To understand how American democracy has worked, and why its future may be limited, it’s critical to look at the issue of property. From early on, the country’s republican institutions have rested on the notion of dispersed ownership of land — a striking departure from the realities of feudal Europe, east Asia or the Middle East.
From Jefferson and Madison’s republic of yeoman farmers to the suburban homeowners of the postwar era, the notion of dispersed property ownership shaped our democracy. The founders understood the role of small property owners in ancient Athens and the Roman Republic, as well as contemporary examples in such places as the Netherlands. Those who own something — a house, a farm, a small business — tend to be far more engaged with their communities than those who rent or work merely for wages.
This era may now be coming to an end. In the United States, the proportion of land owned by the nation’s 100 largest private landowners grew by nearly 50 percent between 2007 and 2017. In 2007, according to the Land Report, this group owned a combined 27 million acres of land — holdings larger than the entirety of New England.
At the same time, more people, particularly the younger generation, seem destined to be lifetime renters. Their parents and grandparents may have witnessed a dramatic rise of homeownership, but by 2016 home ownership among people aged 25-34 has dropped from 45.4% in 2000 to 37.0 percent in 2016.
In California, the drop in ownership among young adults is even more precipitous, a 30 percent decline since 2000 in Los Angeles, helping push our region’s homeownership rate to the lowest of any major metropolitan area. California’s African Americans and Latinos also have seen their opportunities shrivel; homeownership rates are now 30 percent in L.A., the Bay Area and San Diego, compared to over 40 percent in a rival large metropolitan area of Texas and Florida.
The decline in bourgeois aspirations
The shift to ever more concentrated property ownership threatens the future of liberal democracy.
To be sure, this right was long limited, particularly for the working class, and particularly African Americans. But over the last few decades ownership opened to an ever-larger segment of the population. Now, with fading chances for home ownership, minorities and less than affluent millennials once again will face a formidable challenge in boosting their net worth. Property remains key to financial security: Homes today account for roughly two-thirds of the wealth of middle-income Americans; homeowners have a median net worth more than 40 times that of renters.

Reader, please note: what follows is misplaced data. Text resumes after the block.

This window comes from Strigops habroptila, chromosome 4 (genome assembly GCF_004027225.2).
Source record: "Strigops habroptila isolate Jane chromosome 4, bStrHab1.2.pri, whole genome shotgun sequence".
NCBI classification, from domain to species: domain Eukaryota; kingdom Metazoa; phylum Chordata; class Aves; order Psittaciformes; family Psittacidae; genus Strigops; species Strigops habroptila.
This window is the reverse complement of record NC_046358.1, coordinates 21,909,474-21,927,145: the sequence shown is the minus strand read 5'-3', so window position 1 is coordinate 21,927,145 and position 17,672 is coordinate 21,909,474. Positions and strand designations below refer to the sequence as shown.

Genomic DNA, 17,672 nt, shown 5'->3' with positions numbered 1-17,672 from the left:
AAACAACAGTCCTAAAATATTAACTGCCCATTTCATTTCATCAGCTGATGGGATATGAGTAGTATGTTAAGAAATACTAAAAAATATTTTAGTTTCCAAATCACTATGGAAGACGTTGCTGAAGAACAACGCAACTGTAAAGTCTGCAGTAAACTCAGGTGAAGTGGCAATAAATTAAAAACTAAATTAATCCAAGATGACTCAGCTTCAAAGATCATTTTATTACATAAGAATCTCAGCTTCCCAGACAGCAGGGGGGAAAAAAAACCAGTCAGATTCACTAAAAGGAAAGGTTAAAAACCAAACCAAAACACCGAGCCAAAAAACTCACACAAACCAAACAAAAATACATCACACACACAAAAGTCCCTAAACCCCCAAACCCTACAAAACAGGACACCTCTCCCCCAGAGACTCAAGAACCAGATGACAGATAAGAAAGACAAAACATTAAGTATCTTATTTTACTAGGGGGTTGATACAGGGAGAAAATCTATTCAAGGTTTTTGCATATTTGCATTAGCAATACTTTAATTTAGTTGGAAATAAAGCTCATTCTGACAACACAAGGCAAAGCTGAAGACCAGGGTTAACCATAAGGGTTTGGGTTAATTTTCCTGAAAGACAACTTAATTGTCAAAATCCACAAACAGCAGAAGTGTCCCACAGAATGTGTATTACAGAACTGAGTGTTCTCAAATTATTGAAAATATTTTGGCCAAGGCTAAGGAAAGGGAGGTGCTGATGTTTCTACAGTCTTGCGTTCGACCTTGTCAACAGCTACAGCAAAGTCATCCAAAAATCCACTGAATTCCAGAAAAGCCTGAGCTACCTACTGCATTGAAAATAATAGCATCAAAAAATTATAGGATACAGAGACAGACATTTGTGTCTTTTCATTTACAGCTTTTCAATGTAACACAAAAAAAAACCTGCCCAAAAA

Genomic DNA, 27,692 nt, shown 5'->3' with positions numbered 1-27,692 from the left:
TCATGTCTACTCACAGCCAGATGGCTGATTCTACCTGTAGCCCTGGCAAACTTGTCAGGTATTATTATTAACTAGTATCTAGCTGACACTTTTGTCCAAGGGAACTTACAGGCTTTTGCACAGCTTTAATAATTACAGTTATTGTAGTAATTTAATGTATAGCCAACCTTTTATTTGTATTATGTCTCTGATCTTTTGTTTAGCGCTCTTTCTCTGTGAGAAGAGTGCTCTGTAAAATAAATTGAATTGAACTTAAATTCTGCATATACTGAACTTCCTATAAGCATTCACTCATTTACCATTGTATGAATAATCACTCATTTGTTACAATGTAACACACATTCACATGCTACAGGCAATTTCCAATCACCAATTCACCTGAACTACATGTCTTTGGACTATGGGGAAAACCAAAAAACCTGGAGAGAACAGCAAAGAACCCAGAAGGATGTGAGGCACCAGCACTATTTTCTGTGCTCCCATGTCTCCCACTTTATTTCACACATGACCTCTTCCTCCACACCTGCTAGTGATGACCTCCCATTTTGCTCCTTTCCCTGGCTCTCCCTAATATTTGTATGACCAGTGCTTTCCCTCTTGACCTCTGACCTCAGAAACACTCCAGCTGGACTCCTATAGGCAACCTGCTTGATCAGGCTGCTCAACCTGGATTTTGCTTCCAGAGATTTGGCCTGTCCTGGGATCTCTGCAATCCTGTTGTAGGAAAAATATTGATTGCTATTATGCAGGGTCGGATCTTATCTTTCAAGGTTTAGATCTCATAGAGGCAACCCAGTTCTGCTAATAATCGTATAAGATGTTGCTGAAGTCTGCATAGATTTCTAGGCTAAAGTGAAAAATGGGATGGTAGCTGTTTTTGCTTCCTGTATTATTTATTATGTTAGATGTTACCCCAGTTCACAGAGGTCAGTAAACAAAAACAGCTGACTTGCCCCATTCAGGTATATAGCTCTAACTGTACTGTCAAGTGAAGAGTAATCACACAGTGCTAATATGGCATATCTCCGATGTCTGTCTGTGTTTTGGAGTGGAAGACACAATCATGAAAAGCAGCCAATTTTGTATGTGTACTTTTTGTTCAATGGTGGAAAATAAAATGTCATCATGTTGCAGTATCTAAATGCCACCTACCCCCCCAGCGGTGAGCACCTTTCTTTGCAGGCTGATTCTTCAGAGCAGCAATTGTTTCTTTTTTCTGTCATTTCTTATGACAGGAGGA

If kept out of the ownership market, the economic position of the new generation will likely remain perilous. Indeed by 2030, according to a Deloitte study, millennials, by far the largest adult generation, will account for barely 16 percent of the nation’s wealth. Boomers, at a time they will be entering their 80s and 90s, will still control a remarkable 45 percent of the nation’s wealth.
The decline in the opportunity horizon is already generating an ever more feudalistic mentality among the young, including those from wealthy families who look forward to entering what one writer calls “the funnel of privilege.” In a country whose mythology disdains the power of inherited wealth, millennials increasingly count on inheritance for their retirement at a rate three times that of the boomers. Among the youngest cohort, those 18 to 22, over 60 percent see inheritance as their primary source for their wealth as they age.
The end of consensus
Historically both liberals and conservatives favored expanding, or at least preserving, homeownership. Administrations spanning the period from Herbert Hoover to George W. Bush embraced the idea, not just for economic reasons, but as a progenitor of democracy. “A nation of homeowners,” President Franklin D. Roosevelt believed, “of people who own a real share in their land, is unconquerable.”